J.Crew emerges from bankruptcy, outlines new strategy
New York-based apparel and accessories retailer J.Crew Group announced on Thursday that it has emerged from Chapter 11 bankruptcy and is now “well positioned for long-term growth.”
Having initially filed for Chapter 11 in May of this year, the company received approval for its financial restructuring plan from a Virginia federal court at the end of August.
The completion of the restructuring process means that NYC-based Anchorage Capital Group, LLC now owns a majority stake in J.Crew Group, which has equitized more than $1.6 billion of secured indebtedness.
The company is also now capitalized with a $400 million exit term loan due 2027, which has been provided by Anchorage, alongside GSO Capital Partners LP, Davidson Kempner Capital Management LP and other structures.
Furthermore, the process has given J.Crew access to a new $400 million ABL credit facility due 2025, agented by Bank of America, N.A.
Looking to the future, J.Crew Group CEO Jan Singer said that the company’s strategy will be focused on three core pillars: offering a focused selection of products, augmenting the brand experience to improve the retailer’s relationship with customers, and “prioritizing frictionless shopping.”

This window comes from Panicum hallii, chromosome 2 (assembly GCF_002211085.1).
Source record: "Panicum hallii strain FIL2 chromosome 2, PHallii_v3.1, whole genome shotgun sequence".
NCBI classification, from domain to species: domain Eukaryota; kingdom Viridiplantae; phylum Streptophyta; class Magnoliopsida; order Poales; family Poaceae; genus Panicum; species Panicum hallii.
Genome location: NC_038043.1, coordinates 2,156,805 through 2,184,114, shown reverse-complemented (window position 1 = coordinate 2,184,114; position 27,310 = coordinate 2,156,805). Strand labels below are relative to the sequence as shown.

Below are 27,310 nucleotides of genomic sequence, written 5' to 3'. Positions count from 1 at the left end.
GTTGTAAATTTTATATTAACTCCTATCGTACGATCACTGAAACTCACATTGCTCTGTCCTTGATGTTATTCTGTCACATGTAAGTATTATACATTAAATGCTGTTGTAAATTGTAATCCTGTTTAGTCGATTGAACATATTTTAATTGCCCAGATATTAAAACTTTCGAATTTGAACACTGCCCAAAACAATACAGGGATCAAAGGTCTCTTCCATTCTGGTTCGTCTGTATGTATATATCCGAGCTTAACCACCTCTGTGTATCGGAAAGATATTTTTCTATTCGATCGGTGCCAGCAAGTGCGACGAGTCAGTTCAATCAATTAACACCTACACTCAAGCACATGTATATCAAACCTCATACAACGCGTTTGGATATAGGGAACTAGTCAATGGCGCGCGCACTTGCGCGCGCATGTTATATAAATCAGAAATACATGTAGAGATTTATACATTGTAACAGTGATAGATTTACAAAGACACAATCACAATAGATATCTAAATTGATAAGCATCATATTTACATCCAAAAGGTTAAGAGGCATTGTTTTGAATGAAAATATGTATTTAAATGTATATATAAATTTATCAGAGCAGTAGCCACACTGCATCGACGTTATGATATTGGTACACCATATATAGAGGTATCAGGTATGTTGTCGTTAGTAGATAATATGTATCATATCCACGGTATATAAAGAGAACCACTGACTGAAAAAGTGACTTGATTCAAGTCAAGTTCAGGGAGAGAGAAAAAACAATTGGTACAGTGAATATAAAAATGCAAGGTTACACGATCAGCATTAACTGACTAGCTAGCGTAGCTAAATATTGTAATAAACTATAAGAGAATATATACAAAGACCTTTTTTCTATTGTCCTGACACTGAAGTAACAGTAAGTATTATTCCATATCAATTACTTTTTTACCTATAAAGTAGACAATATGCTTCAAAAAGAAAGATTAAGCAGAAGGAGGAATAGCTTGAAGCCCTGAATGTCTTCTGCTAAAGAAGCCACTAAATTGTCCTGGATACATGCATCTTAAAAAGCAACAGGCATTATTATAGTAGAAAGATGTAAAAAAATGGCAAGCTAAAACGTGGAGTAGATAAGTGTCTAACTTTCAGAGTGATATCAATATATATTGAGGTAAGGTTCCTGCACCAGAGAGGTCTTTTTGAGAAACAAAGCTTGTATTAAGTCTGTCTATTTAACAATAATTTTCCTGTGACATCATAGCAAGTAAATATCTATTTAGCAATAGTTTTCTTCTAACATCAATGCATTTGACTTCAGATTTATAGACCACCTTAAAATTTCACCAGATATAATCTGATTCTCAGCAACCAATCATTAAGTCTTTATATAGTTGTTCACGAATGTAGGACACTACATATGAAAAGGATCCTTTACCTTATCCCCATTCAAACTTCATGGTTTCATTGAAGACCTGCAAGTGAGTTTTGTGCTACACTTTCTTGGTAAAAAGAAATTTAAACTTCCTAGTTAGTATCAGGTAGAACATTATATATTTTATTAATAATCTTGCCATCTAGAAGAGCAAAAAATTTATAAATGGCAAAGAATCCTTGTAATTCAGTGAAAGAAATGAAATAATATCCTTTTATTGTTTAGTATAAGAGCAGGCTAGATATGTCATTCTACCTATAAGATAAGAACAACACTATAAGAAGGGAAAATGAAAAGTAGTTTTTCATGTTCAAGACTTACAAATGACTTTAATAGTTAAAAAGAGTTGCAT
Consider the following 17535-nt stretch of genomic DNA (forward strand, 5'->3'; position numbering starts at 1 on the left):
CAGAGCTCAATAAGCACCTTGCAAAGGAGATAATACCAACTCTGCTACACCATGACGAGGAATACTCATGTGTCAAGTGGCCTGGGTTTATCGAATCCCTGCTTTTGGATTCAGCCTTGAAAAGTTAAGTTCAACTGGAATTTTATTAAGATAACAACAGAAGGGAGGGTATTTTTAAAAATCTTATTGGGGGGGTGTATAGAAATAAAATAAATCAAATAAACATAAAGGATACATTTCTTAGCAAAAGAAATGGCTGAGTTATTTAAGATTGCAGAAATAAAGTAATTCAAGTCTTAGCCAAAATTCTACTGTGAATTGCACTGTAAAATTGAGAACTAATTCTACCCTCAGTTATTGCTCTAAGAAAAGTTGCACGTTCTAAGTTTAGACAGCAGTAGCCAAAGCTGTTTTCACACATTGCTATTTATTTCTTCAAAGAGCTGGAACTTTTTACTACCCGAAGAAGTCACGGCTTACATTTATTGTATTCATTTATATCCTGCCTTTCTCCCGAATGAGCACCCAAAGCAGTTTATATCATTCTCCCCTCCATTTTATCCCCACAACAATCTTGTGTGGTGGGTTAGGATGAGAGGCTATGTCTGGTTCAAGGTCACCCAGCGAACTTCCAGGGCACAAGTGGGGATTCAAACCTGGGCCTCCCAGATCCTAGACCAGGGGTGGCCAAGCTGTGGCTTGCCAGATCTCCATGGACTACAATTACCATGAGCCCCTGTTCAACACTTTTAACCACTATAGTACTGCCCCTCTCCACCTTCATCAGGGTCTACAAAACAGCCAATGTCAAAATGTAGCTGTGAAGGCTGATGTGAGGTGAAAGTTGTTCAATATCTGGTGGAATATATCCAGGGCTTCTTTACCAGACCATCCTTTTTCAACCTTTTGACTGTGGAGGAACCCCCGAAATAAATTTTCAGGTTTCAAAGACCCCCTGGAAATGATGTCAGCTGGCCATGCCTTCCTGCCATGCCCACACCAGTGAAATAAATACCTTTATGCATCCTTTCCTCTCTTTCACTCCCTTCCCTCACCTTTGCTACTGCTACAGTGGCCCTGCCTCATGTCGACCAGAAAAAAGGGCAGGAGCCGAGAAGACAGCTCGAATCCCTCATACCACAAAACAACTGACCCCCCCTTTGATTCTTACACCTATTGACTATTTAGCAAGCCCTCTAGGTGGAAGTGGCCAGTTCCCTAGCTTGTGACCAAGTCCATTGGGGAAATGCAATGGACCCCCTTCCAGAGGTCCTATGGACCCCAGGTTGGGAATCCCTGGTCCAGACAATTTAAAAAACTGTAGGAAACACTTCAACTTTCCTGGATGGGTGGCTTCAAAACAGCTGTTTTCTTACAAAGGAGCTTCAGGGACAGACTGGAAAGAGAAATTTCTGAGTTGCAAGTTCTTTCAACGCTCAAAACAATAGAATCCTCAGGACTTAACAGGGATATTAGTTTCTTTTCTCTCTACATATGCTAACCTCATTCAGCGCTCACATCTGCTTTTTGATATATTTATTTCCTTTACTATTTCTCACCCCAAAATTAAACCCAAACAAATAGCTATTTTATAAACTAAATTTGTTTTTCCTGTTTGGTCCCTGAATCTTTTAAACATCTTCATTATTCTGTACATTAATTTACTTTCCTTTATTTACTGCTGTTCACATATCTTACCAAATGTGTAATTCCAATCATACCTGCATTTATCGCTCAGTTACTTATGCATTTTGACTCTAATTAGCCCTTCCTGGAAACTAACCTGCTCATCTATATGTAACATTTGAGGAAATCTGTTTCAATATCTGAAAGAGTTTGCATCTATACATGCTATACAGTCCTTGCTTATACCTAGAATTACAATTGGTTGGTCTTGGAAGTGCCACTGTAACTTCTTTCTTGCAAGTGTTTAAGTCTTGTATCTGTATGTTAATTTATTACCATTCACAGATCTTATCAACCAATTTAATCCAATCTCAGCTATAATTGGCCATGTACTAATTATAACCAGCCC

In parallel, the group’s popular Madewell brand will seek to maintain its strong positioning in the denim segment and create a differentiated shopping experience, all while expanding its product offering in order to appeal to new customers.
“J.Crew and Madewell's ability to pair timeless classics with modern, fresh designs will never go out of style, and we intend to continue the legacies of these two iconic American brands with deeply loyal customers and strong, creative leadership teams,” said Anchorage CEO Kevin Ulrich in a release.
“We see an immense opportunity for growth and expansion at each brand and are confident their existing robust direct-to-consumer and e-commerce platforms will position the company to succeed in today's evolving retail landscape,” he added.
The announcement of J.Crew’s bankruptcy in May was one of a flurry of Chapter 11 filings from big-name retailers pushed to the brink by Covid-19-related store closures, which had a particularly negative impact on companies already struggling with slowing sales or overwhelming debt.
Other retailers filing for Chapter 11 bankruptcy at the time included Neiman Marcus Group, J.C. Penney Co Inc, and Brooks Brothers.
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